Ankle sprains are common
Ankle sprains are one of the most common injuries we see hobble through our door – they account for up to 25% of all sporting injuries.
Lateral ankle sprains are the most common, which involves a roll onto the outside of the foot. This causes stretching or tearing of the ligaments on the outside of the ankle, and commonly causes symptoms such as bruising, swelling, pain and weakness.
Although ankle sprains often improve quite quickly within the first few days, research has shown that up to 70% of people who have sprained their ankle will sprain it again…. So what aren’t we getting right?
The ligaments in your ankle are made of collagen (a connective tissue). If a ligament is over stretched or torn, it takes 6-8 weeks for the collagen fibres to knit back together to form a strong ligament again. This means that even if your ankle is pain free, your ligament may need extra support during this time.
Not just the ankle
An ankle sprain doesn’t just affect the ligaments themselves. People who have experienced ankle sprains also display reduced strength of the muscles around the ankle, reduced balance and control, as well as reduced proprioception (ability to tell where your ankle is in space).
In fact, those with ankle sprains have even been shown to have reduced muscle activation all the way up at the hips!
You can imagine that all of this can have a big impact on your ability to return to sport.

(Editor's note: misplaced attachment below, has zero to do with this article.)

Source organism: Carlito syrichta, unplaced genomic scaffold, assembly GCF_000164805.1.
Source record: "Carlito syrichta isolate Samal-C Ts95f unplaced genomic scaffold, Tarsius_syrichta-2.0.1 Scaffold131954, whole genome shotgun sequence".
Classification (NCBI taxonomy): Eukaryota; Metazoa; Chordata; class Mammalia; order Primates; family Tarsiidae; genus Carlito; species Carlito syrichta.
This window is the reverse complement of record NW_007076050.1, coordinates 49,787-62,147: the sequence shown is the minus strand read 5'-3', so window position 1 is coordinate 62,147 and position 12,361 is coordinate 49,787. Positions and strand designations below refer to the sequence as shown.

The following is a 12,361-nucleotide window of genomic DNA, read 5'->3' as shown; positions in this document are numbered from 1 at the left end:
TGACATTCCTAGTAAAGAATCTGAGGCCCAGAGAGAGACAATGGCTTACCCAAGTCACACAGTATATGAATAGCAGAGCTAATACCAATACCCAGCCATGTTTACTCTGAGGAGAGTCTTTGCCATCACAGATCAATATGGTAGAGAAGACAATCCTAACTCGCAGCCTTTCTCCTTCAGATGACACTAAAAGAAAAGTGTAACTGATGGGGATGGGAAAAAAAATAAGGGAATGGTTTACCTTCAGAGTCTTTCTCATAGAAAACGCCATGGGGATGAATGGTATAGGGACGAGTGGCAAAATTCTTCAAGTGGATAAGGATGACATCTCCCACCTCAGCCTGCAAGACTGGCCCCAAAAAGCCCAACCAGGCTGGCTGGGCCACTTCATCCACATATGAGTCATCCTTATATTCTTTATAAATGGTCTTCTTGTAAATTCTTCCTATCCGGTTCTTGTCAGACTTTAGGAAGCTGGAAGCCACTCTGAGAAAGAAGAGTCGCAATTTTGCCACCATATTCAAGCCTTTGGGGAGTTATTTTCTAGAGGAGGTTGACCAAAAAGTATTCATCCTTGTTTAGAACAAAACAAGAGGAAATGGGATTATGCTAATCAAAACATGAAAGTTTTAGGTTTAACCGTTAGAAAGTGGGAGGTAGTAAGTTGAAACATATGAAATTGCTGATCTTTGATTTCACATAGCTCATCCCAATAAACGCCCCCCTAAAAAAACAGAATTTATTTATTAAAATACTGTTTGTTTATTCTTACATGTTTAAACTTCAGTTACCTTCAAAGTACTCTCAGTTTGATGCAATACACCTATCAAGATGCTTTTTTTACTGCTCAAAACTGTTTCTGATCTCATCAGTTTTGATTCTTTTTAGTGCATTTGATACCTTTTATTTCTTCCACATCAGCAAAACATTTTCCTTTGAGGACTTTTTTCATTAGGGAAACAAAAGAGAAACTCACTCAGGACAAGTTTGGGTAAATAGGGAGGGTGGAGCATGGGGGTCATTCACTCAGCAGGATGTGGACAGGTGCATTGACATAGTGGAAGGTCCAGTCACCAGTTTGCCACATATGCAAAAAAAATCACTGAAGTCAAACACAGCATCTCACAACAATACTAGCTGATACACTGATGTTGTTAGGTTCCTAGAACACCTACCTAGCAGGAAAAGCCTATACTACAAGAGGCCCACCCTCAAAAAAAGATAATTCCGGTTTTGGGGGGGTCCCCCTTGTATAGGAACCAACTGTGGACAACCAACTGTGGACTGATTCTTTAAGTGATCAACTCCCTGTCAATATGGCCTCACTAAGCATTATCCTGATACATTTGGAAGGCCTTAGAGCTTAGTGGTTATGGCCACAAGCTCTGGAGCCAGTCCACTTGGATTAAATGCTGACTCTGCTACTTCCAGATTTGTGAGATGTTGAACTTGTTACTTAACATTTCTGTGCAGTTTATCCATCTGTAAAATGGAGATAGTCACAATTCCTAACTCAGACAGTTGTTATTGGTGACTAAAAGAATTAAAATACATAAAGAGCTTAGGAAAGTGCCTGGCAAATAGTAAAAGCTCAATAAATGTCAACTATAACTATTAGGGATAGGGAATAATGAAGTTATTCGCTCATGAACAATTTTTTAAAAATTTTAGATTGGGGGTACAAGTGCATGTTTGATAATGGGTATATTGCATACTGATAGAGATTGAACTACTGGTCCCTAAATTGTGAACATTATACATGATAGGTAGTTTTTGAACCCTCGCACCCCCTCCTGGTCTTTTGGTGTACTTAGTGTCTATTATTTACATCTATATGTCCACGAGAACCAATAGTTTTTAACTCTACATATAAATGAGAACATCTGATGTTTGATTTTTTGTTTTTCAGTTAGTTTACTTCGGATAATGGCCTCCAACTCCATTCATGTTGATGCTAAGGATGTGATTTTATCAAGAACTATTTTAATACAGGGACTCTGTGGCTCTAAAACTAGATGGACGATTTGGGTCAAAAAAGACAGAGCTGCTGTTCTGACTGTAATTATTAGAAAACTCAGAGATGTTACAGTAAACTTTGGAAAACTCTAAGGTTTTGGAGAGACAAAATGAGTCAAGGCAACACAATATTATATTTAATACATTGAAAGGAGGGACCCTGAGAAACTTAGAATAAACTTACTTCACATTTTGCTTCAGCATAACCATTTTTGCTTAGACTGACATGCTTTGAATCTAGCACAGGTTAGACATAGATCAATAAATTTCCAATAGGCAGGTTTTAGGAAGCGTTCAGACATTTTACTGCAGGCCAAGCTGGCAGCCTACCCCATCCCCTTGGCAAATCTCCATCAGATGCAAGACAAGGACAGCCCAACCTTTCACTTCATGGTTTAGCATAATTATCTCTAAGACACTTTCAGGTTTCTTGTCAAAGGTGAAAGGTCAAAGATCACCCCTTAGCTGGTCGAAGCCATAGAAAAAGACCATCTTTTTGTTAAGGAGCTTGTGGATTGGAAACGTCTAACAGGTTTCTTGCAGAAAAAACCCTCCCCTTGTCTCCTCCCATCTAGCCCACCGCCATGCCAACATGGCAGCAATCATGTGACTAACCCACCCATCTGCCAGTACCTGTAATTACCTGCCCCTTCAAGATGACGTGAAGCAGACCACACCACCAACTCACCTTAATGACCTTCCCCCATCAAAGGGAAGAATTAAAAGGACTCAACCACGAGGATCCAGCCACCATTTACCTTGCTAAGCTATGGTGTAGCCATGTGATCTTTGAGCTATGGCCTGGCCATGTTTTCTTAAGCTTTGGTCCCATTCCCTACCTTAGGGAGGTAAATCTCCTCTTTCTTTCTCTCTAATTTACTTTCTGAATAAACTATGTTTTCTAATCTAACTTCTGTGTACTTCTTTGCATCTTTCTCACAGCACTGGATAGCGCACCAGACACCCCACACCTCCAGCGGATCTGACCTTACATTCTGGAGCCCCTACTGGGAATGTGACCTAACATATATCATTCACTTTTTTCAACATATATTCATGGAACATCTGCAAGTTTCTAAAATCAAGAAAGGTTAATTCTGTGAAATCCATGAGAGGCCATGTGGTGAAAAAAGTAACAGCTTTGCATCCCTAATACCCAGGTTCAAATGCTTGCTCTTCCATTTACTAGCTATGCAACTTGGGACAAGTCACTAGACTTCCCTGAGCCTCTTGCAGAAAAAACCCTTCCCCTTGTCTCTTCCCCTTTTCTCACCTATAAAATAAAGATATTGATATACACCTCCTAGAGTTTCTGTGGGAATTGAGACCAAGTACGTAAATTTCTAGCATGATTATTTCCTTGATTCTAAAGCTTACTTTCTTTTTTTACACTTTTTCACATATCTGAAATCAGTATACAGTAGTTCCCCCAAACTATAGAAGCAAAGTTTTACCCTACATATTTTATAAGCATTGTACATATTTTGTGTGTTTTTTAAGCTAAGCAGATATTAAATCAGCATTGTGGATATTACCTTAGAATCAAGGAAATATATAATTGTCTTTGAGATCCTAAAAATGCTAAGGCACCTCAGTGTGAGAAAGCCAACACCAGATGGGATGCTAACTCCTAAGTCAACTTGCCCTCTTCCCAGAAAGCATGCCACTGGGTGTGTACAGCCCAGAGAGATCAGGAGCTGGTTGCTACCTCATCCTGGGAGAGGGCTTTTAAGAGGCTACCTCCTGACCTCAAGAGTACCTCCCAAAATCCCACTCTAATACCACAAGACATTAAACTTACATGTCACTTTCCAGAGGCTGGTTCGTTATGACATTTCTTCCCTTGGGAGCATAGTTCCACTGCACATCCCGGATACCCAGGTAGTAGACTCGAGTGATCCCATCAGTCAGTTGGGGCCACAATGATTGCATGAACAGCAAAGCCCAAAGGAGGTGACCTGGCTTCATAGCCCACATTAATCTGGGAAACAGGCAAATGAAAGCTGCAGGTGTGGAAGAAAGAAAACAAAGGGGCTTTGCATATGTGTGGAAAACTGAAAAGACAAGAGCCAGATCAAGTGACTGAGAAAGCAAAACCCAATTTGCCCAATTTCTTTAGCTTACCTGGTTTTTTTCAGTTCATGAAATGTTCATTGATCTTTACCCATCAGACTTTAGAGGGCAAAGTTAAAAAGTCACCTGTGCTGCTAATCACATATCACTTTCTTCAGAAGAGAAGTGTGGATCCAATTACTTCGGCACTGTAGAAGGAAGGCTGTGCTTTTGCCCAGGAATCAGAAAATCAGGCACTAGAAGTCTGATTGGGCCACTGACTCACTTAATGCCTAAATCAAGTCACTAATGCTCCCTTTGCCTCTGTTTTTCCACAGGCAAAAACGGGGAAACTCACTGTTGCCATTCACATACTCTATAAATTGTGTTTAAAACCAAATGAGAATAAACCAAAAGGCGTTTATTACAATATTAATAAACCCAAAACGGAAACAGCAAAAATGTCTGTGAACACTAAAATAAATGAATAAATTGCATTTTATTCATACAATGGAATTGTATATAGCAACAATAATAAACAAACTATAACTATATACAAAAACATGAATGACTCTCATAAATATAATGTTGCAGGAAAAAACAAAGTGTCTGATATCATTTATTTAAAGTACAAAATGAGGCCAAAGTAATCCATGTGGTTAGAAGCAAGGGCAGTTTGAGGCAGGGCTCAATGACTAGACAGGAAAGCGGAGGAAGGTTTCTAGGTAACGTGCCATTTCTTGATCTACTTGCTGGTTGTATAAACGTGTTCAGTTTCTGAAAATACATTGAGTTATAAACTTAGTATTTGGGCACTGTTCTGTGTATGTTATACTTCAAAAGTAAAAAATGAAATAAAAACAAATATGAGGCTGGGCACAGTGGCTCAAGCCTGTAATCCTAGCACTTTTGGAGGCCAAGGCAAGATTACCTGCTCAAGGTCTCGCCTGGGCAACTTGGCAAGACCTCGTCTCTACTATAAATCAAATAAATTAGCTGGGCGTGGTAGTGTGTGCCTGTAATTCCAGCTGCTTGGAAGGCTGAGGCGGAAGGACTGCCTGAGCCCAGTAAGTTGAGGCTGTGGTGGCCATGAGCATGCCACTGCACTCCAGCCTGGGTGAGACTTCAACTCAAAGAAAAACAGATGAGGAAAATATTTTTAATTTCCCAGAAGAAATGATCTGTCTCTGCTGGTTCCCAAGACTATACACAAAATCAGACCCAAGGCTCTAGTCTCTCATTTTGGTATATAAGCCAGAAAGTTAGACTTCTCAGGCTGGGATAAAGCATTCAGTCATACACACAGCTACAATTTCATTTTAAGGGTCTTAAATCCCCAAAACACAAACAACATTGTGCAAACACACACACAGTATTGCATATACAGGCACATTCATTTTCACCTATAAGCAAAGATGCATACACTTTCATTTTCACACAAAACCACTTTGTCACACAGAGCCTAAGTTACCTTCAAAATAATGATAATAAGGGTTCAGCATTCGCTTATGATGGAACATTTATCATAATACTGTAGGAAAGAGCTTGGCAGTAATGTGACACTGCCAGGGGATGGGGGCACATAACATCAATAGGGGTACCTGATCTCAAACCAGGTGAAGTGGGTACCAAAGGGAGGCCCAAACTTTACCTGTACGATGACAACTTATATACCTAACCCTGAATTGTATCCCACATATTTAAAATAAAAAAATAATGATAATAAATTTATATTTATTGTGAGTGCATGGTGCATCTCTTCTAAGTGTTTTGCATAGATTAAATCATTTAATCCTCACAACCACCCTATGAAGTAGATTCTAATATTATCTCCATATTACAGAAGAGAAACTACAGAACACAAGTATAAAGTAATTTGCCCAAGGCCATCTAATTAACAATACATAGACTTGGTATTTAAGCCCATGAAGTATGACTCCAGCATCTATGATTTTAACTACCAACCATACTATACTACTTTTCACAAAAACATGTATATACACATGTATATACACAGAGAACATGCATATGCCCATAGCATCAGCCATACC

What does physiotherapy do?
Initially simple mobility exercises are started in a sitting or lying position, to assist with settling symptoms of bruising, swelling and pain.
After this, exercises involving the ankle, knee and hip can be added. This involves getting full range of movement back at your ankle, as well as improving lower limb strength.
Lastly, we get your back on your feet for full body exercises. This involves sport specific activities, as well as tasks that challenge balance and coordination.
Sound a bit tricky? That’s where we come in!
If you would like a comprehensive assessment of your ankle, as well as a structured rehabilitation program, you have come to the right place.
We would love to hear from you if you are having trouble with your ankle, or if you have any more questions.
Delahunt E, Bleakley CM, Bossard DS, et al. Clinical assessment of acute lateral ankle sprain injuries (ROAST): 2019 consensus statement and recommendations of the International Ankle Consortium. Brit J Sports Med. 2018;52:1304-1310.
Friel KF, et al. Ipsilateral hip abductor weakness after inversion ankle sprain. J Athl Train. 2006;41(1):74–78.
Hiller CE, Nightingale EJ, Raymond J, et al. Prevalence and impact of chronic musculoskeletal ankle disorders in the community. Arch Phys Med Rehabil 2012;93: 1801-7.